Grandparents have been beating a path to the courts to take care of grandchildren by applying for Special Guardianship Orders (SGOs).

Over the last four years there has been almost a 50 per cent increase in their use in England and Wales.

SGOs were introduced almost a decade ago. Over the last few years their use has increased, with applications steadily climbing to reach almost 2,000 in 2014. It is not just grandparents who can apply, and I have dealt with applications over the years by grandparents, great grandparents, aunts and uncles, older siblings and friends of the family, as well as foster carers who have decided SGO seems more suitable.

SGOs are designed to provide permanency for the child while preserving the link with the birth parents. They cement the relationship between the carer and the child to a greater degree than a Child Arrangements Order (CAO), or what used to be known as a Residence Order. The parental responsibility (‘PR’) that a Special Guardian has, is enhanced over the parents’ PR, meaning they can override the parents’ wishes in many cases. SGOs were designed as a hybrid between adoption, which severs the links the birth family has, and Residence/Child Arrangements Orders, where the PR is shared.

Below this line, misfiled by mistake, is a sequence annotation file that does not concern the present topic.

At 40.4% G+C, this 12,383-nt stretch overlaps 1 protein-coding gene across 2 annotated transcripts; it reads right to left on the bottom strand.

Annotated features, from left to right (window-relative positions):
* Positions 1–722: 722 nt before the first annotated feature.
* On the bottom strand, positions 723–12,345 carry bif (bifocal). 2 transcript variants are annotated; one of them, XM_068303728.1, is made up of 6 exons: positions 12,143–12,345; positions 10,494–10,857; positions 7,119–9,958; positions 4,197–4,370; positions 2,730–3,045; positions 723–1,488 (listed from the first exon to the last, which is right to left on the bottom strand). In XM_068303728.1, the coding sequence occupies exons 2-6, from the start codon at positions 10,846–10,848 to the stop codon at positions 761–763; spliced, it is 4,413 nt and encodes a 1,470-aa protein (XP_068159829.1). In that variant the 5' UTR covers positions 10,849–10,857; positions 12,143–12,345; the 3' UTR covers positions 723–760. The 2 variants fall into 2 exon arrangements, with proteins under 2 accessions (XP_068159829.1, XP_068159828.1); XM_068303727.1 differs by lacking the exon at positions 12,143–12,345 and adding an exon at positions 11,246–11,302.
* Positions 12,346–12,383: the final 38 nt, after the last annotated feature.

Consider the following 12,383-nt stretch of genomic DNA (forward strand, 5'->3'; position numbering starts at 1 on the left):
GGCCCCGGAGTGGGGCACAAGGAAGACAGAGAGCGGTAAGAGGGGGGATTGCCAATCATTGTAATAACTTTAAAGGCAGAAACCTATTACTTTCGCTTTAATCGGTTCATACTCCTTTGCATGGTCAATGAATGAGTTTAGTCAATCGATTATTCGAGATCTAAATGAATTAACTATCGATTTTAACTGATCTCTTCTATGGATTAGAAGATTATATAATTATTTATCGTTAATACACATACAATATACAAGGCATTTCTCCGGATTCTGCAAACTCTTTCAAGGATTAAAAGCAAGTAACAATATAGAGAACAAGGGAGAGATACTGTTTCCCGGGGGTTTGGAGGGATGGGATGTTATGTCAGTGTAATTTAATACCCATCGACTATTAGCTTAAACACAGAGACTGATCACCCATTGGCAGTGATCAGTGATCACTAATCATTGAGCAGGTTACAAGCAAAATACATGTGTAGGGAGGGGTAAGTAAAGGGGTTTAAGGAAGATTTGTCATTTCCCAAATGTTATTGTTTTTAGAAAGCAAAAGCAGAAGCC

When a grandparent or family member wishes to make an application they must give notice to the local authority. This will trigger an assessment and the preparation of a report to provide a recommendation as to whether an SGO should be made. In freestanding applications for SGO, the local authority needs to be given at least three months’ notice before an application is made.

It is possible to apply to the local authority for a Special Guardianship Allowance, although this will be means tested and is discretionary. If the local authority supports the SGO application, the matter will be considered by the courts and if the order is granted it will usually be until the child is 18.

It is certainly not a decision to be taken lightly but if the alternative is placing the child outside the family and perhaps losing contact, it seems to be an option that many grandparents are willing to take.

If the child is placed with the grandparent or family member by the local authority, the child is recognised as a “looked after child” and the carers will be entitled to extra support. The child is also entitled to pupil premium payments to their school, which ensures that the school receives extra funds to support the child .

Very often the child will already be subject to Child Protection Planning or Care Proceedings, and a SGO application can be made within those proceedings.

If you are caring for a child who is not your own, or are placed in this situation, it is important to take legal advice from a solicitor. If the child has been placed with you by the local authority, check with the social worker if they are able to assist in funding any legal advice with a Children Panel solicitor. Oxfordshire County Council will usually fund an initial advice.